Monday, Sept. 18, 1967
Hunnicutt, Nasworthy turn in winning efforts in a 7-7 tie
Pepperell and Model fought to a 7-7 tie Saturday night and many of the 7,000 fans who packed Barron Stadium feel there’s a good chance these teams will meet again in November in a playoff to decide the Region 3-A North titlist. If this be the case, then you can bet your bottom dollar Lynn Hunnicutt and Tommy Nasworthy will have something to say about the outcome.
Hunnicutt, a glue-fingered end for the Dragons, and Model’s Nasworthy, a tough-running halfback, are the lineman and back of the week for the Rome area for their efforts in that tie game. It’s one of the few times in recent years that both weekly standouts have emerged from the same game.
Model knew it would have to stop the Phil Baker-to-Hunnicutt pass combination to have a chance of handling Pepperell its first loss of the season. With this in mind, the Blue Devils kept pressure on Hunnicutt all night.
Still, he managed to haul in two long-gainers on Pepperell’s lone touchdown drive in the second quarter. He gave a couple of good moves and latched onto a 12-yarder for a crucial first down. Then four plays later, he caught a Baker aerial on the sidelines and roared in from 19 yards out for the score.
Later in the game, Hunnicutt had two more receptions when the Dragons attempted to break the tie.
Nasworthy was just as valuable to Model’s offensive attack. He personally accounted for 40 of the 76 yards in the Blue Devil’s one scoring drive in the third stanza.
Overall, he rushed 16 times and gained a net 91 yards, which represents more than 70 percent of Model’s rushing yardage.
In other weekend action, Coosa downed Armuchee, 6-0; Carrollton blanked West Rome, 26-0; Wills shut out East Rome, 17-0; Rockmart rolled over Calhoun, 28-0; Cedartown nipped Griffin, 7-6; Chattooga knocked Trion from the unbeaten ranks, 31-13; LaFayette upended Cass, 35-6; Adairsville outscored West Side, 19-12; Cartersville nipped Murray County, 13-12 and Dalton blanked McCallie, 19-0.
Sunday, Sept. 17, 1967
Rome jeweler invents new style of earrings
Robert Brock, of Romega, Inc., is not the squeamish sort, but he did wince every time he thought of pierced ears.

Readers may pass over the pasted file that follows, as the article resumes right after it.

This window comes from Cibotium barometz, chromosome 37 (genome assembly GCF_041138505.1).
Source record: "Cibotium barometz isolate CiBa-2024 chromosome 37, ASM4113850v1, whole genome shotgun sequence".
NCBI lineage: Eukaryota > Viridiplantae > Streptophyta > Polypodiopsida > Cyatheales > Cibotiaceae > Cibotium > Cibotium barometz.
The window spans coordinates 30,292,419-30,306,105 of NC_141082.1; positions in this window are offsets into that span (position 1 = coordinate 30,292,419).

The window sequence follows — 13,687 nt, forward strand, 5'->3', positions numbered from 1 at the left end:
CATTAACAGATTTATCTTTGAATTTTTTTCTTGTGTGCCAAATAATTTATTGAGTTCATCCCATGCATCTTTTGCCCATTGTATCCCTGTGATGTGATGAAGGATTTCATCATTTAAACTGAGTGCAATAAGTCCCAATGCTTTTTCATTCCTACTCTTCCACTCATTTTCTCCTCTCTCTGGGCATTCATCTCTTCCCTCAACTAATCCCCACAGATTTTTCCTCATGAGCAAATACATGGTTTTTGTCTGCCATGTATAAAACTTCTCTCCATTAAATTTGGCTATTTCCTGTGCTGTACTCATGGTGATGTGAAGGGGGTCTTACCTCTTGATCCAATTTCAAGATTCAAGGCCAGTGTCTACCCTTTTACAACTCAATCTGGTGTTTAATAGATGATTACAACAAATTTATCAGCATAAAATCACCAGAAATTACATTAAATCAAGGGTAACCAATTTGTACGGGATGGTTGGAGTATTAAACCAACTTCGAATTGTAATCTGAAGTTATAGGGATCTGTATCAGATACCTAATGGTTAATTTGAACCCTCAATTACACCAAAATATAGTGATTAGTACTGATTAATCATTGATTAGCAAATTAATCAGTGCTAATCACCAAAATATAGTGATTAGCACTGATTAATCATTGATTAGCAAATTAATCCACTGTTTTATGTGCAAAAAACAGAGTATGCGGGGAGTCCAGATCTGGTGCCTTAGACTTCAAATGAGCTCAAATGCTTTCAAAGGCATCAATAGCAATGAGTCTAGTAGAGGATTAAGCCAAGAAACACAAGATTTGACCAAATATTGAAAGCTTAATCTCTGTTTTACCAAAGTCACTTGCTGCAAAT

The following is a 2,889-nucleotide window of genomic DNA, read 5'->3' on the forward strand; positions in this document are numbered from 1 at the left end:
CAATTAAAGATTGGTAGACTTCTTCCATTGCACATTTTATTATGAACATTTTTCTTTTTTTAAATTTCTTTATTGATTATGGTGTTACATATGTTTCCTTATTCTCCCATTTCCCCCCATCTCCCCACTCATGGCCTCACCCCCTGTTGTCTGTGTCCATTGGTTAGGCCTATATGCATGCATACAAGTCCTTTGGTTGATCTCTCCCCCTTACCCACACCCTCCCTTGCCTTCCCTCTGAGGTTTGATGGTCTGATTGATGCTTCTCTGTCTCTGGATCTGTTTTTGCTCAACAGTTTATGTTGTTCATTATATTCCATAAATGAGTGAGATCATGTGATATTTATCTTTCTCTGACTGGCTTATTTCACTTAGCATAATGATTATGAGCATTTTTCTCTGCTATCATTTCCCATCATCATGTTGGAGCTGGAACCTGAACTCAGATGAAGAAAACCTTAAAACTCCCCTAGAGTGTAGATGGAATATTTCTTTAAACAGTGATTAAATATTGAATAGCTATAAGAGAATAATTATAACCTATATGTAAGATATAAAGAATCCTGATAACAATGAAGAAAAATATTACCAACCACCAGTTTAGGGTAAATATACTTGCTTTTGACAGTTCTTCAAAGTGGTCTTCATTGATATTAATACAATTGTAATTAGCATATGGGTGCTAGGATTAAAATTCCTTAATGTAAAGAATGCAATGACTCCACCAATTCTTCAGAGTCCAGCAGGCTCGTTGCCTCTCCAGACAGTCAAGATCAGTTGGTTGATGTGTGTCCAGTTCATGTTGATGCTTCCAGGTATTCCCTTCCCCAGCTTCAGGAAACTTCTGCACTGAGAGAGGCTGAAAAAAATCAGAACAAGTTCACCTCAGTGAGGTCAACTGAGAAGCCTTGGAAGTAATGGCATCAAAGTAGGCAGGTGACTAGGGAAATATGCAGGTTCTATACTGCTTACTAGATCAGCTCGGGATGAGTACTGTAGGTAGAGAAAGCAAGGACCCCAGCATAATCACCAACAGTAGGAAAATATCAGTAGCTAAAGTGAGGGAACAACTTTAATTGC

Somehow, the idea of women shoving needles though their ear lobes and draping threads through the punctures did not appeal to him. So he tilled a fertile mind and came up with an idea which kept the pierced look and vanquished the squeals and groans that went along with the fad.
The outcome of his inspiration was Romega, Inc., located on Romega Place off Fifth Avenue. Here Mr. and Mrs. Brock and 12 employees manufacture the only earrings of their kind in the world.
The earrings are held to the ear with a non-allergenic tape which is glued to the back of the earring.
Although it takes only a sentence to describe the earrings, it took Mr. Brock many months to discover how to make them.
“I hated to see pierced ears,” he said, “so more than a year ago I began thinking about how to achieve the pierced look without having to pierce the ear.”
His first experiments involved the use of magnets. The idea was to place a magnet behind the earlobe and the earring, with a piece of metal embedded in it, would be placed in front of the lobe. Not successful with magnets, the inventor turned to using a double-backed tape, and met success.
At night, after work, he and Mrs. Brock patiently applied the tape to beads and pearls, making only a few pairs each night.
“Then it occurred to me,” Mr. Brock said, “that many people might be allergic to the tape, so I wrote different companies asking them about non-allergenic tapes. Finally, I found one that seemed to fit my specifications. It is a non-allergenic tape that was first developed for use by astronauts. It is the one we now use on the earrings.”
But tape was only part of the problems encountered in the process of making the earrings.
Mr. Brock discovered that the pearls used must have flat backs. So, characteristically, he invented a machine for flattening them.
His pearl-flattening jig can sand off the backs of 144 pearls a minute.
He made his first sales to a society at Shorter College in October 1966.
In April, he opened Romega, Inc., where 12 employees manufacture 100 dozen pairs of earrings a day. Eventually, Mr. Brock said, six more employees will be needed to bolster the output to 200 dozen a day.
Romega, Inc., is now selling nationally, with more than 1,000 unfilled orders.
Wednesday, Sept. 20, 1967
Pepperell swine win in CVF exhibits
Joe Carroll, Steve Warren, Benny Shell, James Smith and Al House, of the Pepperell High School Future Farmers of America Chapter, exhibited junior gilts yesterday in the Junior and Open Swine Show at the Coosa Valley Fair.
Al House’s entry placed ninth and Joe Carroll’s placed 10th in a class of 53 animals shown in the Duroc division. House also exhibited his Junior Duroc boar.
In the Sears, Roebuck-sponsored special FFA show on Monday at the Coosa Valley Fair, Joe Carroll and Steve Warren won red ribbons on their Junior gilts, and Al House’s Junior boar also won a red ribbon.